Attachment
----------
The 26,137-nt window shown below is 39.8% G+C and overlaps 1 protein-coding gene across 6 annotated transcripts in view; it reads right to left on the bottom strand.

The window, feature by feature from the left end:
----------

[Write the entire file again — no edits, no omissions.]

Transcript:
The 26,137-nt window shown below is 39.8% G+C and overlaps 1 protein-coding gene across 6 annotated transcripts in view; it reads right to left on the bottom strand.

The window, feature by feature from the left end: